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“You’re the IA, so you have to make the
call. Which engine is airworthy?” Mose
The correct answer is that Bonanza B’s
engine is airworthy, and Bonanza A’s is
Bonanza B’s engine meets TCM’s
SB03-3 minimum compression specs (even
if just barely), and oil consumption of a
quart every three hours is high but still
well within specified limits. In contrast,
Bonanza A’s engine may have superb compression readings, but it’s clearly
unairworthy because it’s not making full
rated power—and that’s far and away the
most important airworthiness criterion for
What’s wrong with Bonanza A’s engine?
Many things can cause an engine with
near-perfect compression readings to not
make full-rated power: improperly timed
ignition, misadjusted fuel-injection system,
collapsed lifters, incorrect pushrod length,
bad cam, or incorrect pistons ( just to name
In this case, Mose says that the
combination of high compression readings
and high oil consumption suggests that the
problem is most likely glazed cylinder
walls due to improper break-in procedure.
It’s possible that flying the engine at high
power for a few hours might cure the
problem; if that doesn’t do the trick, the
cylinders may have to come off for honing
and then the break-in repeated using the
WHO HAS THE BEST ENGINE?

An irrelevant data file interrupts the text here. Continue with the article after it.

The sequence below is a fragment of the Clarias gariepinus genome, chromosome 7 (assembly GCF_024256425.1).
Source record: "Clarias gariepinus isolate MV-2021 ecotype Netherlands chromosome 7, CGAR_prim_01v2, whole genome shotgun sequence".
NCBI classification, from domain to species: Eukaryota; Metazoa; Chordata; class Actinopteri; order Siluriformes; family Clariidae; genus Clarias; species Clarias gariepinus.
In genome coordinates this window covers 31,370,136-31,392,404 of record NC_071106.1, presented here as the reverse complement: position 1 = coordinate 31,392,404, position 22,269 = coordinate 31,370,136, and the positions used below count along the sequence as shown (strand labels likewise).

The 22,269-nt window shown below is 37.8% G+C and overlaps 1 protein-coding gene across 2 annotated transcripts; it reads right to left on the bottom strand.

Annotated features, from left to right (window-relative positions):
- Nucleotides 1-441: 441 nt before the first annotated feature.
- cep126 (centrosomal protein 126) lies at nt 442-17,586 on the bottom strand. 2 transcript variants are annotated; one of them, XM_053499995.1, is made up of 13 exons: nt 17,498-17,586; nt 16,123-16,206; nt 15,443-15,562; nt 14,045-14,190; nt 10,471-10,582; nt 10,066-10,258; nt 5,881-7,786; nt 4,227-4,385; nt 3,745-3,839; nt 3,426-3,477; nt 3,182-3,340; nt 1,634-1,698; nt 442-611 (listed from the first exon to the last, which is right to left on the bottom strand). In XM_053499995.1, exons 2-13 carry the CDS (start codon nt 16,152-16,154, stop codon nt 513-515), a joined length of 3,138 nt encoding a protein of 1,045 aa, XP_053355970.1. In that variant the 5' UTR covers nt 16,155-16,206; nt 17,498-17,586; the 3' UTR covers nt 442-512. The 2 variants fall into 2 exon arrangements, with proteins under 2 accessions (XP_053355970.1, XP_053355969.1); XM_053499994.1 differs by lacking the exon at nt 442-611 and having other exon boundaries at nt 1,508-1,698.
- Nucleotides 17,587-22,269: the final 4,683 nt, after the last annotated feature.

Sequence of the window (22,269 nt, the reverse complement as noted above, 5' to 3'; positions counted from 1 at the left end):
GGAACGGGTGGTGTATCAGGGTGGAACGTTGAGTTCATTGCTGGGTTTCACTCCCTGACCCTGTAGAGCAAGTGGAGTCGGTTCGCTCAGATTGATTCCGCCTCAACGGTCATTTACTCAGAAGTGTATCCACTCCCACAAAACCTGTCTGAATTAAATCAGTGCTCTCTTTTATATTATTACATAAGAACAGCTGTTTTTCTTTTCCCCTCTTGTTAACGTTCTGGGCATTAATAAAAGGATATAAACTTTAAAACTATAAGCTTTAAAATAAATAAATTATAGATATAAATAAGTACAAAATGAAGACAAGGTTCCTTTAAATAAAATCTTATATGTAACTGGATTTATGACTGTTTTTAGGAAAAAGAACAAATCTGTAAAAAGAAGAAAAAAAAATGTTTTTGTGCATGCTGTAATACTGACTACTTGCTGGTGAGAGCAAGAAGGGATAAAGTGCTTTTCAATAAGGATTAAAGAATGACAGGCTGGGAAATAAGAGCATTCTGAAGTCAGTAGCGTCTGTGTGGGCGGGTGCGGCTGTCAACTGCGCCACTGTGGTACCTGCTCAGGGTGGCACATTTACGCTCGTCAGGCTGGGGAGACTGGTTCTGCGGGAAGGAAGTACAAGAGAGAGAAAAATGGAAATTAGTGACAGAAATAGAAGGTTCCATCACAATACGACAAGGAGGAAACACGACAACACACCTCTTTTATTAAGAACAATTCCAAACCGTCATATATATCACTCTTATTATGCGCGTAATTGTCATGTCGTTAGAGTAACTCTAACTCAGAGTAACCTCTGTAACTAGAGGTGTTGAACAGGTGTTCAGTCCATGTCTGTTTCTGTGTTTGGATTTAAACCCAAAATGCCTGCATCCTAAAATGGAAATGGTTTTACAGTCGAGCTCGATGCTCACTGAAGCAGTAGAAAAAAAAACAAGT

Now, just to make things more interesting,
Mose presents the roomful of IAs with
another hypothetical scenario.
“Four good-looking fellows, coincidentally all named Bob, are hanging out at the
airport. Remarkably enough, all four Bobs
own identical Bonanzas, all with TCM
IO-550 engines. Even more remarkably, all
four engines have identical calendar times
and operating hours.
“The four Bobs start comparing notes.
Bob One brags that his engine uses only one
quart of oil between 50-hour oil changes,
and his compressions are all 75/80 or better. Bob Two says his engine uses a quart
every 18 hours, and his compressions are in
the low 60s. Bob Three says his engine uses
a quart every eight hours, and his compressions are in the high 50s. Bob Four says his
compressions are in the low 50s, and he
adds a quart every four hours.
“Who has the best engine? And why?”
Many aircraft owners and mechanics have placed too much emphasis on compression test readings as
a measure of engine airworthiness. The truth is that an engine can have relatively low compression
readings while continuing to run smoothly and reliably and make full-rated power all the way to TBO